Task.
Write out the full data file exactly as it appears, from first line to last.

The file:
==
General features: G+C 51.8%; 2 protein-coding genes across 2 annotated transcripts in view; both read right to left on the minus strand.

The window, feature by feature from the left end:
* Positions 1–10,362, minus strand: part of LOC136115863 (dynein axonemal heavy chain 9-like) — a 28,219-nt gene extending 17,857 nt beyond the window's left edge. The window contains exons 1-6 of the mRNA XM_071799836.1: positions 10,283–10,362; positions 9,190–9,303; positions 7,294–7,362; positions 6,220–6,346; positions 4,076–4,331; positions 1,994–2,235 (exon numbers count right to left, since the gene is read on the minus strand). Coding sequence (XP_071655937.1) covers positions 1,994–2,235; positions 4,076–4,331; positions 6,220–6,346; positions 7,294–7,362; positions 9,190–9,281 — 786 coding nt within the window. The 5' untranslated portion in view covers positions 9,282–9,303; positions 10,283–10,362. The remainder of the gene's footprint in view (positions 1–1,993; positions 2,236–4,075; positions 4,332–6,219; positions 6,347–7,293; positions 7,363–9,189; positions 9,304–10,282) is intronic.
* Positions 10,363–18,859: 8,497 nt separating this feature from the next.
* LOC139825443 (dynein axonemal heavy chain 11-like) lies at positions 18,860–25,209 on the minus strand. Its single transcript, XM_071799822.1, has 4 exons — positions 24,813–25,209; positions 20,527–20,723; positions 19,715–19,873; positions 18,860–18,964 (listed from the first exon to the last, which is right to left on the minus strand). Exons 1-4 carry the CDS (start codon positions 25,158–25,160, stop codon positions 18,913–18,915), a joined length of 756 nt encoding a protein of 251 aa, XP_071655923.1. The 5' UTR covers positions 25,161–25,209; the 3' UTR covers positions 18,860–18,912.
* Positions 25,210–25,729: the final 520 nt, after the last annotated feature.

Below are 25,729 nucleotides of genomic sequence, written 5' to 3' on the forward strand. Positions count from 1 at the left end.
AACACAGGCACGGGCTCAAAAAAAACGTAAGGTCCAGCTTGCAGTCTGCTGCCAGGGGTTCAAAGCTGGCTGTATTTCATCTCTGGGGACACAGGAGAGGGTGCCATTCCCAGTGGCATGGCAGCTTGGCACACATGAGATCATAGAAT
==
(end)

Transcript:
General features: G+C 51.8%; 2 protein-coding genes across 2 annotated transcripts in view; both read right to left on the minus strand.

The window, feature by feature from the left end:
* Positions 1–10,362, minus strand: part of LOC136115863 (dynein axonemal heavy chain 9-like) — a 28,219-nt gene extending 17,857 nt beyond the window's left edge. The window contains exons 1-6 of the mRNA XM_071799836.1: positions 10,283–10,362; positions 9,190–9,303; positions 7,294–7,362; positions 6,220–6,346; positions 4,076–4,331; positions 1,994–2,235 (exon numbers count right to left, since the gene is read on the minus strand). Coding sequence (XP_071655937.1) covers positions 1,994–2,235; positions 4,076–4,331; positions 6,220–6,346; positions 7,294–7,362; positions 9,190–9,281 — 786 coding nt within the window. The 5' untranslated portion in view covers positions 9,282–9,303; positions 10,283–10,362. The remainder of the gene's footprint in view (positions 1–1,993; positions 2,236–4,075; positions 4,332–6,219; positions 6,347–7,293; positions 7,363–9,189; positions 9,304–10,282) is intronic.
* Positions 10,363–18,859: 8,497 nt separating this feature from the next.
* LOC139825443 (dynein axonemal heavy chain 11-like) lies at positions 18,860–25,209 on the minus strand. Its single transcript, XM_071799822.1, has 4 exons — positions 24,813–25,209; positions 20,527–20,723; positions 19,715–19,873; positions 18,860–18,964 (listed from the first exon to the last, which is right to left on the minus strand). Exons 1-4 carry the CDS (start codon positions 25,158–25,160, stop codon positions 18,913–18,915), a joined length of 756 nt encoding a protein of 251 aa, XP_071655923.1. The 5' UTR covers positions 25,161–25,209; the 3' UTR covers positions 18,860–18,912.
* Positions 25,210–25,729: the final 520 nt, after the last annotated feature.

Below are 25,729 nucleotides of genomic sequence, written 5' to 3' on the forward strand. Positions count from 1 at the left end.
AACACAGGCACGGGCTCAAAAAAAACGTAAGGTCCAGCTTGCAGTCTGCTGCCAGGGGTTCAAAGCTGGCTGTATTTCATCTCTGGGGACACAGGAGAGGGTGCCATTCCCAGTGGCATGGCAGCTTGGCACACATGAGATCATAGAAT